As LaTeX is a system with a huge amount of packages built by different developers the above classification may not always be 100% obeyed, as different people may have different opinions on what is a warning (that can wait for resolving) and what is an error that needs immediate attention, but on the whole (and for the kernel and core packages) this classification is valid.

In addition TeX also generates error and warning messages with more or less the same ideas as above. The main difference is that the format of the error/warning messages are slightly different, i.e., no prefix like "LaTeX Warning:". It is a bit unfortunate that the TeX program has no method to trap these and present them as "LaTeX..." but most of them are generated when you have no control over the processing, so that's why both flavors exist.

So in summary:

  • address errors immediately
  • resolve warnings only when you are really finished writing your document, and then make a conscious decision if you will ignore the warning (such as "Overfull hbox 0.3pt" or fix it, because you will feel offended by the typographical glitch even if it is small). Several if not most of the warnings you better fix at this point, because they effectively mean there is still something typographically or semantically wrong with your document.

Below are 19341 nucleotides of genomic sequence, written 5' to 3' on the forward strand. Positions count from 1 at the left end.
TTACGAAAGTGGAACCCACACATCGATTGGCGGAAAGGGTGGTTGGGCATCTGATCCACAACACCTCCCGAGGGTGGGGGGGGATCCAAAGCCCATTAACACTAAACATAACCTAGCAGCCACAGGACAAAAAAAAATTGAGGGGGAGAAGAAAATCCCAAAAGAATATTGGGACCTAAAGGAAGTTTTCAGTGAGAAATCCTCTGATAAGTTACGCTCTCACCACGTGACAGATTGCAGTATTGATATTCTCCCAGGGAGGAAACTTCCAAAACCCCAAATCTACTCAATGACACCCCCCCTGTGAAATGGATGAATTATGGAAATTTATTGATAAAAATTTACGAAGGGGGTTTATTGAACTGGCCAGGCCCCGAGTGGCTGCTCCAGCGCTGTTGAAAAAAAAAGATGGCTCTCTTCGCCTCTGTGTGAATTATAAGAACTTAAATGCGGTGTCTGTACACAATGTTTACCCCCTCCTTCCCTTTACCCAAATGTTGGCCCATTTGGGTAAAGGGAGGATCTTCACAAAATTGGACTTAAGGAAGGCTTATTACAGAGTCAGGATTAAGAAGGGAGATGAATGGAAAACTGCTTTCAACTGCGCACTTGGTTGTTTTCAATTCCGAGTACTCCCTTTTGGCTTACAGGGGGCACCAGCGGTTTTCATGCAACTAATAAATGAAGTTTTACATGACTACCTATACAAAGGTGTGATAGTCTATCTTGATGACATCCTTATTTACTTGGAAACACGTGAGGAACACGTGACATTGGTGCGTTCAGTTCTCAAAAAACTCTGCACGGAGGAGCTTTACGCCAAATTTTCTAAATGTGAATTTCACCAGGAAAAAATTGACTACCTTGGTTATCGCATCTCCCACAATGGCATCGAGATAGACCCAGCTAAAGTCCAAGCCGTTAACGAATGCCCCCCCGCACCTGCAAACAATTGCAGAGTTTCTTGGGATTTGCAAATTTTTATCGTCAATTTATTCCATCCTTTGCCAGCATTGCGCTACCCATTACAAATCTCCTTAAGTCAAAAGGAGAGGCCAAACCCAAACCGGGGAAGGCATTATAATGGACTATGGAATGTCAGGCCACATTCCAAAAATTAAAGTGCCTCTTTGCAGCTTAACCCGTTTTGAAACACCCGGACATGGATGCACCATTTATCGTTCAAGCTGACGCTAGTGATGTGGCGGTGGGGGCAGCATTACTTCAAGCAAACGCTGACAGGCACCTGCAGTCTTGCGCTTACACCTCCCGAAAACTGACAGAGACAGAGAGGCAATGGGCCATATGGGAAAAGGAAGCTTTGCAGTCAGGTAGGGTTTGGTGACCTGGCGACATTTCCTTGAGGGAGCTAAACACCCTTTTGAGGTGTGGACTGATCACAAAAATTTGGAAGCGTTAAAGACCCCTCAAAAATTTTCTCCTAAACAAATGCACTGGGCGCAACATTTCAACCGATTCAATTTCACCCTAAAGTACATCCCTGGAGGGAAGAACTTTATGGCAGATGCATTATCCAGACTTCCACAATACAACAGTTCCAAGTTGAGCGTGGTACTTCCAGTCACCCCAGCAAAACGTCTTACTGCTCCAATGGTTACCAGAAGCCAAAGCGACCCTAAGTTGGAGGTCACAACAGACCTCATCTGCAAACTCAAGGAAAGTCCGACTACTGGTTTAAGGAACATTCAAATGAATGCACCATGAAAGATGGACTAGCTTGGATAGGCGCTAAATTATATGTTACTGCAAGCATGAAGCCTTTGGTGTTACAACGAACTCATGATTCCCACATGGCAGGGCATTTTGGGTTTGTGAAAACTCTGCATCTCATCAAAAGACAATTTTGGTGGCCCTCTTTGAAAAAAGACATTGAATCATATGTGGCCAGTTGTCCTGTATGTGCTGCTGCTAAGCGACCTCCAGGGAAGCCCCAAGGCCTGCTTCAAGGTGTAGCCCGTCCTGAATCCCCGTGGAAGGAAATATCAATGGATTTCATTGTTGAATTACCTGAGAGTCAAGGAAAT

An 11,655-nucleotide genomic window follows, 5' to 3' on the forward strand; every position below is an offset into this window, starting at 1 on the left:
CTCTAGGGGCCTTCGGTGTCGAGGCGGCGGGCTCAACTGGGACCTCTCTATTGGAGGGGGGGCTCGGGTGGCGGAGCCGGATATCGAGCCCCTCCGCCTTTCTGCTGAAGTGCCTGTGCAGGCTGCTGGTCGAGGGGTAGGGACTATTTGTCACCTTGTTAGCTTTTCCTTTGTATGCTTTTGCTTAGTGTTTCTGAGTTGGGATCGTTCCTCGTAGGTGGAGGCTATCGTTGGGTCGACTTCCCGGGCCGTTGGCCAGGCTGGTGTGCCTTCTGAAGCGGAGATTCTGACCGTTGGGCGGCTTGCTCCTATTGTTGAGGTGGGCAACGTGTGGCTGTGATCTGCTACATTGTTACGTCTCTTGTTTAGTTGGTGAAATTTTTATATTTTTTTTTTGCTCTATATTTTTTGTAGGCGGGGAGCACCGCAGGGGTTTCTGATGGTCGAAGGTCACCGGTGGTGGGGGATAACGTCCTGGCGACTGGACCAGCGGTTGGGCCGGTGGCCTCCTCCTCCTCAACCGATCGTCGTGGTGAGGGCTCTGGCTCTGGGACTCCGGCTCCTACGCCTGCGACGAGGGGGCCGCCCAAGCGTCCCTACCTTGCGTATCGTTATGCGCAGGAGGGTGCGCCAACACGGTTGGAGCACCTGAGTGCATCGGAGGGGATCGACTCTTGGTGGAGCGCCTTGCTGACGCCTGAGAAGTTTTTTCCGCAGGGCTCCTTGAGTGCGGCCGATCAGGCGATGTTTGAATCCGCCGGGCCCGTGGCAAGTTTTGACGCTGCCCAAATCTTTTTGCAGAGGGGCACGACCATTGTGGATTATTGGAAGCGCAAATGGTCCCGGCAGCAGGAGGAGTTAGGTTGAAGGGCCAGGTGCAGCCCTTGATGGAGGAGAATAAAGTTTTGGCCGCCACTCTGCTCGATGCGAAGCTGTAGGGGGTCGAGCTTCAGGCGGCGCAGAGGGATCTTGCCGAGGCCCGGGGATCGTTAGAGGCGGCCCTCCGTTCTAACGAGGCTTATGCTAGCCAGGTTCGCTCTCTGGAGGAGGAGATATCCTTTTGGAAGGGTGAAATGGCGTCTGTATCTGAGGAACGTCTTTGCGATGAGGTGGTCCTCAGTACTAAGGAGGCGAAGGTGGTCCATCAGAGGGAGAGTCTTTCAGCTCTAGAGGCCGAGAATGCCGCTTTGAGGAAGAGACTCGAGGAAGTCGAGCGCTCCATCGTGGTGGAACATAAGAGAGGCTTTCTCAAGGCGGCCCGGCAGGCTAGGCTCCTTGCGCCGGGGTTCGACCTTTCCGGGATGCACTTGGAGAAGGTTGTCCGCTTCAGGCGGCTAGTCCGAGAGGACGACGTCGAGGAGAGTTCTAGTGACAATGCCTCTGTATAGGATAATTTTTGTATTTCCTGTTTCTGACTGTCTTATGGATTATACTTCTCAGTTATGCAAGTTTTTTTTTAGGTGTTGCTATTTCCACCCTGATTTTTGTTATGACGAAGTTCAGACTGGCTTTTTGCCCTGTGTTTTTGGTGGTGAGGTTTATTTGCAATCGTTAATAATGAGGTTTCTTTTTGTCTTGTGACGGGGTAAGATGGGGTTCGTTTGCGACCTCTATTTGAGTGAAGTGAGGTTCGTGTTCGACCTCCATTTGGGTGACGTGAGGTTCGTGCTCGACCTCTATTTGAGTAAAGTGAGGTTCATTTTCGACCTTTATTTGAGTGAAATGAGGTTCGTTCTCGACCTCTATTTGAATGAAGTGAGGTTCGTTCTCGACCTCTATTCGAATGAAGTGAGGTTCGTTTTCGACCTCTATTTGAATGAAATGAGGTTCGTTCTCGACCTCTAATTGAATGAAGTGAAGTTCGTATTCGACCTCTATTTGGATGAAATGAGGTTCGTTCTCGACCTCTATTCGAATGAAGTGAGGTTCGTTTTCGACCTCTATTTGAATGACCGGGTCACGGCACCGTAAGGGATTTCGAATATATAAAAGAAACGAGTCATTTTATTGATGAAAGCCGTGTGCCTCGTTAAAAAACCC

For the LaTeX Companion, 2nd ed I wrote an appendix that explains all Error and Warning messages of the LaTeX kernel and its major packages. I ended up with about 60 pages explaining what the likely causes are and how to fix them. For those who can read French there is an online version of this appendix in French available.

  • 2
    Nice answer! Also, nice to have an online version of the appendix. Apr 18, 2013 at 23:29
  • Thank you :-) But I always thought about buying some books about TeX. So this one is now on the top of the List ;-)
    – Dave
    Apr 19, 2013 at 9:14
  • @Dave well, you could consider reading the book it has a few other goodies as well I'd say (biased of course) Apr 19, 2013 at 10:19

The way I understand it, a warning is issued, when the output file (PDF) is usable, but some constraints could not be enforced, i.e. it doesn't conform to the actual code.

A few (common) examples:

  • Overfull/underful box: obviously the document can eventually be opened, but it will not be compliant with the code, e.g. it will conflict with the badness settings specified before compilation. (That is why by setting these limits such warnings go away.) In extreme cases the text you enter goes really off the page (e.g. too long equations).

  • Duplicate labels: Usually not much happens with the output, if the warning is not issued, can go absolutely unnoticed, in other cases cross-referencing will probably go haywire.